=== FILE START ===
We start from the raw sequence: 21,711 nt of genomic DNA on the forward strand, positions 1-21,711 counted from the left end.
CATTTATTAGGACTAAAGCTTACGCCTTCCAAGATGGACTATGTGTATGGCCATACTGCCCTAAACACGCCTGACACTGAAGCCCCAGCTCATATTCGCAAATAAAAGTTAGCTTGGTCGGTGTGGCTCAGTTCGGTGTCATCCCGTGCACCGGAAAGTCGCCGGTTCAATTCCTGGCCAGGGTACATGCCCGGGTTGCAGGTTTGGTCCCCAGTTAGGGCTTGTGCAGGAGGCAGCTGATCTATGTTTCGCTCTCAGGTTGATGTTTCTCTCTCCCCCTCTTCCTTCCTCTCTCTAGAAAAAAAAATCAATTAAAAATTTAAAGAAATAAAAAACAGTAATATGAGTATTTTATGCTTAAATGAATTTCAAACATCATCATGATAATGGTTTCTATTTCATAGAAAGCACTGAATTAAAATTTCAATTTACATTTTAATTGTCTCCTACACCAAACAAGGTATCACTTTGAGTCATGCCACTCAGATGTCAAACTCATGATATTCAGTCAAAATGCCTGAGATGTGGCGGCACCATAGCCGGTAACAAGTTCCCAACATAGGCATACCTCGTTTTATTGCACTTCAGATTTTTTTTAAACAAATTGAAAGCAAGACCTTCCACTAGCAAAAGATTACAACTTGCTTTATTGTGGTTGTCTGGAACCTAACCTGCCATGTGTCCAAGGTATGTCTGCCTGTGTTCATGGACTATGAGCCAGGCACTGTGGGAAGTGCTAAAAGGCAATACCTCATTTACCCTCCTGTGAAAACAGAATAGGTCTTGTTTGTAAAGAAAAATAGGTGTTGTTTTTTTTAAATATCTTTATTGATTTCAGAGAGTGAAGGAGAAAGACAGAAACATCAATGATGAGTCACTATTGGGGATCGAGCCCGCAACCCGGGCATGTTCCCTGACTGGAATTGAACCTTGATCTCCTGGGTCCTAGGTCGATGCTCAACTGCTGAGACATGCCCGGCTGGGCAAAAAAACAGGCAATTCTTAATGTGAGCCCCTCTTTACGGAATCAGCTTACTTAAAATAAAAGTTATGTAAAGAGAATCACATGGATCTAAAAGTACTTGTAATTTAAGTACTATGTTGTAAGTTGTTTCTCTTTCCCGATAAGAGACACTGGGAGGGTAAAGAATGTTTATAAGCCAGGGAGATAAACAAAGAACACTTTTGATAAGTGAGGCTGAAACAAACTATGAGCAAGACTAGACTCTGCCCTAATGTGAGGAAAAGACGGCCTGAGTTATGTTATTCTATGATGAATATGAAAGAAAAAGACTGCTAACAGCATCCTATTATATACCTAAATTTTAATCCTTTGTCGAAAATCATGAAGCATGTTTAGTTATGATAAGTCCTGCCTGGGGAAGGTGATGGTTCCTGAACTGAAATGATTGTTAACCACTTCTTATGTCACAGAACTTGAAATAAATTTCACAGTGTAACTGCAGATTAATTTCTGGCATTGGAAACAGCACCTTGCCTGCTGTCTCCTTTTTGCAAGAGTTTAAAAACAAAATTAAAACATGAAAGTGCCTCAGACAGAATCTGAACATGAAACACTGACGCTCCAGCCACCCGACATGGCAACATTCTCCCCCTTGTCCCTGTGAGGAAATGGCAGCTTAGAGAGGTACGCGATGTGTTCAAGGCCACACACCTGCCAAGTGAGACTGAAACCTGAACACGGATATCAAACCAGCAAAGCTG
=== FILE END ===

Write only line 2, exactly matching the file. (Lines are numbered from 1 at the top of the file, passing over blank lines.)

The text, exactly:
CATTTATTAGGACTAAAGCTTACGCCTTCCAAGATGGACTATGTGTATGGCCATACTGCCCTAAACACGCCTGACACTGAAGCCCCAGCTCATATTCGCAAATAAAAGTTAGCTTGGTCGGTGTGGCTCAGTTCGGTGTCATCCCGTGCACCGGAAAGTCGCCGGTTCAATTCCTGGCCAGGGTACATGCCCGGGTTGCAGGTTTGGTCCCCAGTTAGGGCTTGTGCAGGAGGCAGCTGATCTATGTTTCGCTCTCAGGTTGATGTTTCTCTCTCCCCCTCTTCCTTCCTCTCTCTAGAAAAAAAAATCAATTAAAAATTTAAAGAAATAAAAAACAGTAATATGAGTATTTTATGCTTAAATGAATTTCAAACATCATCATGATAATGGTTTCTATTTCATAGAAAGCACTGAATTAAAATTTCAATTTACATTTTAATTGTCTCCTACACCAAACAAGGTATCACTTTGAGTCATGCCACTCAGATGTCAAACTCATGATATTCAGTCAAAATGCCTGAGATGTGGCGGCACCATAGCCGGTAACAAGTTCCCAACATAGGCATACCTCGTTTTATTGCACTTCAGATTTTTTTTAAACAAATTGAAAGCAAGACCTTCCACTAGCAAAAGATTACAACTTGCTTTATTGTGGTTGTCTGGAACCTAACCTGCCATGTGTCCAAGGTATGTCTGCCTGTGTTCATGGACTATGAGCCAGGCACTGTGGGAAGTGCTAAAAGGCAATACCTCATTTACCCTCCTGTGAAAACAGAATAGGTCTTGTTTGTAAAGAAAAATAGGTGTTGTTTTTTTTAAATATCTTTATTGATTTCAGAGAGTGAAGGAGAAAGACAGAAACATCAATGATGAGTCACTATTGGGGATCGAGCCCGCAACCCGGGCATGTTCCCTGACTGGAATTGAACCTTGATCTCCTGGGTCCTAGGTCGATGCTCAACTGCTGAGACATGCCCGGCTGGGCAAAAAAACAGGCAATTCTTAATGTGAGCCCCTCTTTACGGAATCAGCTTACTTAAAATAAAAGTTATGTAAAGAGAATCACATGGATCTAAAAGTACTTGTAATTTAAGTACTATGTTGTAAGTTGTTTCTCTTTCCCGATAAGAGACACTGGGAGGGTAAAGAATGTTTATAAGCCAGGGAGATAAACAAAGAACACTTTTGATAAGTGAGGCTGAAACAAACTATGAGCAAGACTAGACTCTGCCCTAATGTGAGGAAAAGACGGCCTGAGTTATGTTATTCTATGATGAATATGAAAGAAAAAGACTGCTAACAGCATCCTATTATATACCTAAATTTTAATCCTTTGTCGAAAATCATGAAGCATGTTTAGTTATGATAAGTCCTGCCTGGGGAAGGTGATGGTTCCTGAACTGAAATGATTGTTAACCACTTCTTATGTCACAGAACTTGAAATAAATTTCACAGTGTAACTGCAGATTAATTTCTGGCATTGGAAACAGCACCTTGCCTGCTGTCTCCTTTTTGCAAGAGTTTAAAAACAAAATTAAAACATGAAAGTGCCTCAGACAGAATCTGAACATGAAACACTGACGCTCCAGCCACCCGACATGGCAACATTCTCCCCCTTGTCCCTGTGAGGAAATGGCAGCTTAGAGAGGTACGCGATGTGTTCAAGGCCACACACCTGCCAAGTGAGACTGAAACCTGAACACGGATATCAAACCAGCAAAGCTG